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Periodical article Periodical article Leiden University catalogue Leiden University catalogue WorldCat catalogue WorldCat
Title:Protecting constitutional values in Africa: a comparison of Botswana and Cameroon
Author:Fombad, Charles MangaISNI
Year:2003
Periodical:The Comparative and International Law Journal of Southern Africa
Volume:36
Issue:1
Pages:83-105
Language:English
Geographic terms:Cameroon
Botswana
Subjects:access to justice
judicial review of legislation
constitutions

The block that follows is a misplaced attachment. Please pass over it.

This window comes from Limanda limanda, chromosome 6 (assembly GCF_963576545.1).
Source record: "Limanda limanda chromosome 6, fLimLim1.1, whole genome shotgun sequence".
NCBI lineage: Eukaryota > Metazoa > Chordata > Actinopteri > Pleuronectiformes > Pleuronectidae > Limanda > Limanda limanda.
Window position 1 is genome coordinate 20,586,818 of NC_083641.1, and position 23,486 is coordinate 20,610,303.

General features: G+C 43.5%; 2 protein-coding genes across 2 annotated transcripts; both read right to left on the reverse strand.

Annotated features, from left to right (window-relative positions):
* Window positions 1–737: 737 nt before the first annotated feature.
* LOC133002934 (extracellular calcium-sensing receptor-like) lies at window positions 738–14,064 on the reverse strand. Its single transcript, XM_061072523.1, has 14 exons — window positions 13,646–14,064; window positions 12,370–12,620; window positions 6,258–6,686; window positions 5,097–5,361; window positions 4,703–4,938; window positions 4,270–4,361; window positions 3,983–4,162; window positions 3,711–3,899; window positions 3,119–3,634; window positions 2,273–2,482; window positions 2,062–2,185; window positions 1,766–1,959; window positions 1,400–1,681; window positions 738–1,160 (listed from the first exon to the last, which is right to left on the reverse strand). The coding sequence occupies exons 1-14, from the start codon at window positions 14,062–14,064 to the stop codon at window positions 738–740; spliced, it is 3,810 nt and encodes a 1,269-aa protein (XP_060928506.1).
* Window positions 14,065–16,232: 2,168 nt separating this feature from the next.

Abstract:The protection of constitutional values through the control of the constitutionality of laws is without doubt one of the most central problems of modern constitutional law. This is a problem that is solved in different ways in different countries. This paper examines two countries, Botswana and Cameroon, which, because of their unique historical backgrounds and legal systems, provide two interesting contrasting approaches. An examination of the sharply contrasting methods for controlling the constitutionality of laws followed by an evaluation of the differences and similarities of the approach adopted in the two countries provides many useful lessons. It can be argued that the Cameroonian Constitutional Council model by contrast with the Botswana approach of control through the ordinary courts has not worked, not necessarily because such models do not work but because, it is submitted, it was never designed to work. It is shown that the Constitutional Council model remains an aberration in the modern world. There can hardly be an effective control against the violation of constitutional norms and values in a system based on a French civil law culture that expresses and reproduces a low level of inter-institutional trust, particularly the obsessive fear of a 'government of judges'. In all this lies a major dilemma, that of coping with legal systems and institutions inherited or copied from former colonial powers. Rights consciousness, which in the dominant common law tradition in Botswana implies an individual's right to resort to the courts, is not highly developed in the dominant French civil law tradition that prevails in Cameroon. With the exclusion of the judiciary from judicial review and the absence of any avenue for individual citizens or minorities to challenge the constitutionality of dubious laws, it is no surprise that unlike Botswana, street demonstrations have become the only avenue for Cameroonians to express their frustration and make their views heard. Notes, ref., sum. [Journal abstract, edited]
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